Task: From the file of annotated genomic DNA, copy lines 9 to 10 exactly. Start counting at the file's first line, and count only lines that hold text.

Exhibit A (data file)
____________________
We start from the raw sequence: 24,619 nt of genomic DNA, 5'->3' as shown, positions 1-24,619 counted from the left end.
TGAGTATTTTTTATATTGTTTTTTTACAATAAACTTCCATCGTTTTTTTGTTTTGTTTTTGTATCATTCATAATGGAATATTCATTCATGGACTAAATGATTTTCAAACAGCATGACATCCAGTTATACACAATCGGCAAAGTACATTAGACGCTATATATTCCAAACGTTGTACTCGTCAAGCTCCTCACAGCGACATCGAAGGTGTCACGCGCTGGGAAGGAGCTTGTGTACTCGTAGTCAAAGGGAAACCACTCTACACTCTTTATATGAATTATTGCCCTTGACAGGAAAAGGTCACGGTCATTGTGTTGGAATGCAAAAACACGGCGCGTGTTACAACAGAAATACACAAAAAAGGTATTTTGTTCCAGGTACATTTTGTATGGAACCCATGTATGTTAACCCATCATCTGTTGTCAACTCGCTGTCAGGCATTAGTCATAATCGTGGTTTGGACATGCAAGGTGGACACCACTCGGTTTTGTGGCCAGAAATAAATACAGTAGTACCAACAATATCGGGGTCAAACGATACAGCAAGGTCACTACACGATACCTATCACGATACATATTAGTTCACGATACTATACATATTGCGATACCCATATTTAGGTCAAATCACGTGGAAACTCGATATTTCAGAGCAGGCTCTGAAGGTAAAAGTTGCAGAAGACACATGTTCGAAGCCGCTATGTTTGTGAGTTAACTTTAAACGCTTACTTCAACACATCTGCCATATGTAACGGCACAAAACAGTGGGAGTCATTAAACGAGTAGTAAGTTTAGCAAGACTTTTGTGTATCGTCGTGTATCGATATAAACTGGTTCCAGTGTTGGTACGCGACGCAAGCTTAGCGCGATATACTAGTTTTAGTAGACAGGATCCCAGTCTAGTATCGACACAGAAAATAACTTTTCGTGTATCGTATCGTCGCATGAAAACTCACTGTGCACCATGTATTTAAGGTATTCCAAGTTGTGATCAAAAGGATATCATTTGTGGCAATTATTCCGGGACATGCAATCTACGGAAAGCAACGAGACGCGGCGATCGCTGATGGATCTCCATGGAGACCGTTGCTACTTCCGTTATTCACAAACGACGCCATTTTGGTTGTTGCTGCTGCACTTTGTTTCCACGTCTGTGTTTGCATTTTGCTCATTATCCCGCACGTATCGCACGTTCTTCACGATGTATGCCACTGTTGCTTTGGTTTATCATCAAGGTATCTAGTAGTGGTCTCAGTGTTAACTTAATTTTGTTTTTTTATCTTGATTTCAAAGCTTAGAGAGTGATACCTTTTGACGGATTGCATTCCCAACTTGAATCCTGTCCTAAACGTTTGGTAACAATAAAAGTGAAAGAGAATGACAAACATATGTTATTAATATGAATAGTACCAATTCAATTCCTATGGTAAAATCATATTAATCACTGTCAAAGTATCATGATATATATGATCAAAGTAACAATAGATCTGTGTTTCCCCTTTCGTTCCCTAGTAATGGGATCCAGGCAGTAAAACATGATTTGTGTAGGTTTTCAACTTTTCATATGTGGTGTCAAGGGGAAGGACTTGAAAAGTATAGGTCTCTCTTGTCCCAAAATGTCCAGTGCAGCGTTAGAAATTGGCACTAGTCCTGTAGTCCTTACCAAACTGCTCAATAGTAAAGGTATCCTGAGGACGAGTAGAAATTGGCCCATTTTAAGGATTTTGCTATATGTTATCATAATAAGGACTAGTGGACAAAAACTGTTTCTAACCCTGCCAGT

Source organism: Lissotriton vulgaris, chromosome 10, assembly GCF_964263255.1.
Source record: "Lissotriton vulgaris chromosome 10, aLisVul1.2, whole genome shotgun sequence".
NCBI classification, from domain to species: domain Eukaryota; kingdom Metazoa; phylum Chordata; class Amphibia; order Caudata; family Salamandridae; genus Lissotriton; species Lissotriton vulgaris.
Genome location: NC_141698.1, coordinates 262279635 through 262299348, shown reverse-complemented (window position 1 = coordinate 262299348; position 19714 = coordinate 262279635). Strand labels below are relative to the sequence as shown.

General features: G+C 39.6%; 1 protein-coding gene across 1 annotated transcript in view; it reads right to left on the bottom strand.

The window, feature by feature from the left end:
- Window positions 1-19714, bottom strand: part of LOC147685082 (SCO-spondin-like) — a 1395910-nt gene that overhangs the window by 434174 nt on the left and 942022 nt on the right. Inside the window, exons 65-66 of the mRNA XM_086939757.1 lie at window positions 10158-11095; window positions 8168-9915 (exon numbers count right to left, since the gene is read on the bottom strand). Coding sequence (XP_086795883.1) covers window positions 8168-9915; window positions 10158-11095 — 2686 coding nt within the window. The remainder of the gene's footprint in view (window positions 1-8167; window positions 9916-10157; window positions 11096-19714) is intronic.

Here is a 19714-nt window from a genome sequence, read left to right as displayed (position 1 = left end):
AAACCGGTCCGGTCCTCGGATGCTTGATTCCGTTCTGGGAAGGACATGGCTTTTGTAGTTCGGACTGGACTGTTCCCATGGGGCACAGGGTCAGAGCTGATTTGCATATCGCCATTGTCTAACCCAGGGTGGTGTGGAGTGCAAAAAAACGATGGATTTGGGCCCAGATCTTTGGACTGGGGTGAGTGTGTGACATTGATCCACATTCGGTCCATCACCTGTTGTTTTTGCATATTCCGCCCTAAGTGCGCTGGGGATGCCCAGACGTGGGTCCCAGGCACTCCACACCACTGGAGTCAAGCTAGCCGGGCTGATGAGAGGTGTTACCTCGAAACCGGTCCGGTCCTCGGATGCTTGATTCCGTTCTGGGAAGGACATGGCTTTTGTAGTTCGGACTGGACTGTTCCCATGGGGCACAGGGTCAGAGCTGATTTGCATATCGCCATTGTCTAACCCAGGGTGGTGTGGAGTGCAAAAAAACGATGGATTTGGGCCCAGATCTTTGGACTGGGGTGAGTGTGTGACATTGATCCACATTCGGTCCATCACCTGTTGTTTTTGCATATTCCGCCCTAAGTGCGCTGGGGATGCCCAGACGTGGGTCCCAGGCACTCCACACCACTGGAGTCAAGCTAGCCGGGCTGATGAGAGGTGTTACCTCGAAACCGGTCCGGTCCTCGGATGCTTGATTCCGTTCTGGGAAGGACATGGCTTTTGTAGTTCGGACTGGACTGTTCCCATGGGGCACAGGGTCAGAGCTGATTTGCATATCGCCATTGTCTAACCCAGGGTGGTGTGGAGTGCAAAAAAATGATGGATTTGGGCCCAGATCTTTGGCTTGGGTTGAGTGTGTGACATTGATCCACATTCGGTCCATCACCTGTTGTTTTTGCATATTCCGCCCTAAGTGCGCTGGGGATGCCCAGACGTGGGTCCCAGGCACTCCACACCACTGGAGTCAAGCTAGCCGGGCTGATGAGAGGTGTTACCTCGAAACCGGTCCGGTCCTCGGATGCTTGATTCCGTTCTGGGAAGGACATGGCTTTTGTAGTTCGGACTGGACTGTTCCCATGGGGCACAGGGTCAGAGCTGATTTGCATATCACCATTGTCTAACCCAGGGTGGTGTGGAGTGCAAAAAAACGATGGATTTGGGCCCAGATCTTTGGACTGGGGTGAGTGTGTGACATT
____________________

- Window positions 1-19714, bottom strand: part of LOC147685082 (SCO-spondin-like) — a 1395910-nt gene that overhangs the window by 434174 nt on the left and 942022 nt on the right. Inside the window, exons 65-66 of the mRNA XM_086939757.1 lie at window positions 10158-11095; window positions 8168-9915 (exon numbers count right to left, since the gene is read on the bottom strand). Coding sequence (XP_086795883.1) covers window positions 8168-9915; window positions 10158-11095 — 2686 coding nt within the window. The remainder of the gene's footprint in view (window positions 1-8167; window positions 9916-10157; window positions 11096-19714) is intronic.

Here is a 19714-nt window from a genome sequence, read left to right as displayed (position 1 = left end):